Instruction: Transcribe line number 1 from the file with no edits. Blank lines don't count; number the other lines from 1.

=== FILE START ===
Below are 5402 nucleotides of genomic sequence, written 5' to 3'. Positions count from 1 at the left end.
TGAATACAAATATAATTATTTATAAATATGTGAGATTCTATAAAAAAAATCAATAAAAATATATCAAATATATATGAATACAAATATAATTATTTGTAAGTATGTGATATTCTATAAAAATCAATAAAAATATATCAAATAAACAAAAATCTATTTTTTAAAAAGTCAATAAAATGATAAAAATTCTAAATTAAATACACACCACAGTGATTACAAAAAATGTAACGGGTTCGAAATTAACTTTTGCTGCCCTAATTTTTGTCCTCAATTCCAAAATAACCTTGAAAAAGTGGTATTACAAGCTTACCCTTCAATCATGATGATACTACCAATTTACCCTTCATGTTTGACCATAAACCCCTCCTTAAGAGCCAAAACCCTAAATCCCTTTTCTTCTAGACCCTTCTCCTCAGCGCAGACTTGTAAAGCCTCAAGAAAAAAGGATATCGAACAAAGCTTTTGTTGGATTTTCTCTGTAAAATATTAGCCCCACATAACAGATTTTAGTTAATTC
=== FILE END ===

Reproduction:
Below are 5402 nucleotides of genomic sequence, written 5' to 3'. Positions count from 1 at the left end.